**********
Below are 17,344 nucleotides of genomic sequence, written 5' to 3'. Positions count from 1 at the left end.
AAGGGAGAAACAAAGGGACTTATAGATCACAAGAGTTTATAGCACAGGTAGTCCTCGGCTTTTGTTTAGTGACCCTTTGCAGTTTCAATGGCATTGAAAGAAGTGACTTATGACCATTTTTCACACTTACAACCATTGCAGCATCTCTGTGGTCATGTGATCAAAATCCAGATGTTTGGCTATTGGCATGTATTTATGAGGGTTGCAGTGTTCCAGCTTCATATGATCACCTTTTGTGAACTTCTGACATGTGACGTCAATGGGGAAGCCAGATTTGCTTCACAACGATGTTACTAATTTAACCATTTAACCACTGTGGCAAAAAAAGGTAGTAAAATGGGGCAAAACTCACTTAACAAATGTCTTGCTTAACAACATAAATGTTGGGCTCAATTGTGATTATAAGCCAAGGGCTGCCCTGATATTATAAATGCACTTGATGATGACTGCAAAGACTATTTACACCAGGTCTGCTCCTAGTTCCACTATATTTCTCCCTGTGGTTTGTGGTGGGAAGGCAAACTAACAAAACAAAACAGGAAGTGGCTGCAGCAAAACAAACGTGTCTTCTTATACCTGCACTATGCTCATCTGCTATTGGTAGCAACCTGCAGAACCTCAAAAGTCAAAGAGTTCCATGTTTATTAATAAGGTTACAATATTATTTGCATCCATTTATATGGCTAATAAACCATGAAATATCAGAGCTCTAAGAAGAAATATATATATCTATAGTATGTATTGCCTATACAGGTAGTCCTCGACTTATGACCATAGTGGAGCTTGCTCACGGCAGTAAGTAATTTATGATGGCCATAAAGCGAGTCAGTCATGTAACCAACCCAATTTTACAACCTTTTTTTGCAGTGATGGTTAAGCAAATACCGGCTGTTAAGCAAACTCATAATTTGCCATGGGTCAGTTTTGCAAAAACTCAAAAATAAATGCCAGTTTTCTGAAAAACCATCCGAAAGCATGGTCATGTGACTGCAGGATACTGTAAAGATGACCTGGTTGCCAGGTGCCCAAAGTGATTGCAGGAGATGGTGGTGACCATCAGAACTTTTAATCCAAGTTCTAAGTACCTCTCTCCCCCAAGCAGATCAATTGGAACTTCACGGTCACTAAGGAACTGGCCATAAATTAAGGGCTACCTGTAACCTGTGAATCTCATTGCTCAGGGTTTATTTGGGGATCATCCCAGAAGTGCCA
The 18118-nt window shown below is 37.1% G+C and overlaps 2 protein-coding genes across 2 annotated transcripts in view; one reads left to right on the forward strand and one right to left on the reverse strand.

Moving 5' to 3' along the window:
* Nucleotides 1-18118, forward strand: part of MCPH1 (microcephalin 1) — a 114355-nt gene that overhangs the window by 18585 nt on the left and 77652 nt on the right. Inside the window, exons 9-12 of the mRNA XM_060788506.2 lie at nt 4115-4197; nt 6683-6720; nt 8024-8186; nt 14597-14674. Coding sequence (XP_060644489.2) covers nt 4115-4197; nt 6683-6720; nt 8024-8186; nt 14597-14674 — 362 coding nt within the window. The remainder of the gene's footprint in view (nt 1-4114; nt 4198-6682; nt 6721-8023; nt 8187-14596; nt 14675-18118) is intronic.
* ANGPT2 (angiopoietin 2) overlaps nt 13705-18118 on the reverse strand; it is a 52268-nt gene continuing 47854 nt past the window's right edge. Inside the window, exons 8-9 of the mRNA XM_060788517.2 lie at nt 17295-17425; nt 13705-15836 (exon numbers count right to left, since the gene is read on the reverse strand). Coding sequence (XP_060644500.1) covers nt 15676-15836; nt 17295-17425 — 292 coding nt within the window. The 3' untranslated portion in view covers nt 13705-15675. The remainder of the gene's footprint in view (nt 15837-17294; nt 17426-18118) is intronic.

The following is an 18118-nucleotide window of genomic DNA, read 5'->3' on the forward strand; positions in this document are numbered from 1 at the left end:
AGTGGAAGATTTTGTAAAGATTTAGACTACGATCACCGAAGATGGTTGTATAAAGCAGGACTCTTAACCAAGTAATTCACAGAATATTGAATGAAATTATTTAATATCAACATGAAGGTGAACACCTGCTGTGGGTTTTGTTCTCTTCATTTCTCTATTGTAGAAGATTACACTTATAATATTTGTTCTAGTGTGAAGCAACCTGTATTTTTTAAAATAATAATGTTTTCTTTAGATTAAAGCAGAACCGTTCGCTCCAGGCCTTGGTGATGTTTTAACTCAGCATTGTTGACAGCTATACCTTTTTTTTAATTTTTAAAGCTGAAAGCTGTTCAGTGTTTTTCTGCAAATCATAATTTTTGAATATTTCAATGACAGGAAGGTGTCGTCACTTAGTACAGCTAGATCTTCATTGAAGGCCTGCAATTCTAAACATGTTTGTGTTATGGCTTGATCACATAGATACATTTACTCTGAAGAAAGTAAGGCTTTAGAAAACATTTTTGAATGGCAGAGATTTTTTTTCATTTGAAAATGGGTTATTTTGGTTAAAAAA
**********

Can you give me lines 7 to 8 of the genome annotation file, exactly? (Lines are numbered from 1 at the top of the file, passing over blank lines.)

The following is an 18118-nucleotide window of genomic DNA, read 5'->3' on the forward strand; positions in this document are numbered from 1 at the left end:
AGTGGAAGATTTTGTAAAGATTTAGACTACGATCACCGAAGATGGTTGTATAAAGCAGGACTCTTAACCAAGTAATTCACAGAATATTGAATGAAATTATTTAATATCAACATGAAGGTGAACACCTGCTGTGGGTTTTGTTCTCTTCATTTCTCTATTGTAGAAGATTACACTTATAATATTTGTTCTAGTGTGAAGCAACCTGTATTTTTTAAAATAATAATGTTTTCTTTAGATTAAAGCAGAACCGTTCGCTCCAGGCCTTGGTGATGTTTTAACTCAGCATTGTTGACAGCTATACCTTTTTTTTAATTTTTAAAGCTGAAAGCTGTTCAGTGTTTTTCTGCAAATCATAATTTTTGAATATTTCAATGACAGGAAGGTGTCGTCACTTAGTACAGCTAGATCTTCATTGAAGGCCTGCAATTCTAAACATGTTTGTGTTATGGCTTGATCACATAGATACATTTACTCTGAAGAAAGTAAGGCTTTAGAAAACATTTTTGAATGGCAGAGATTTTTTTTCATTTGAAAATGGGTTATTTTGGTTAAAAAA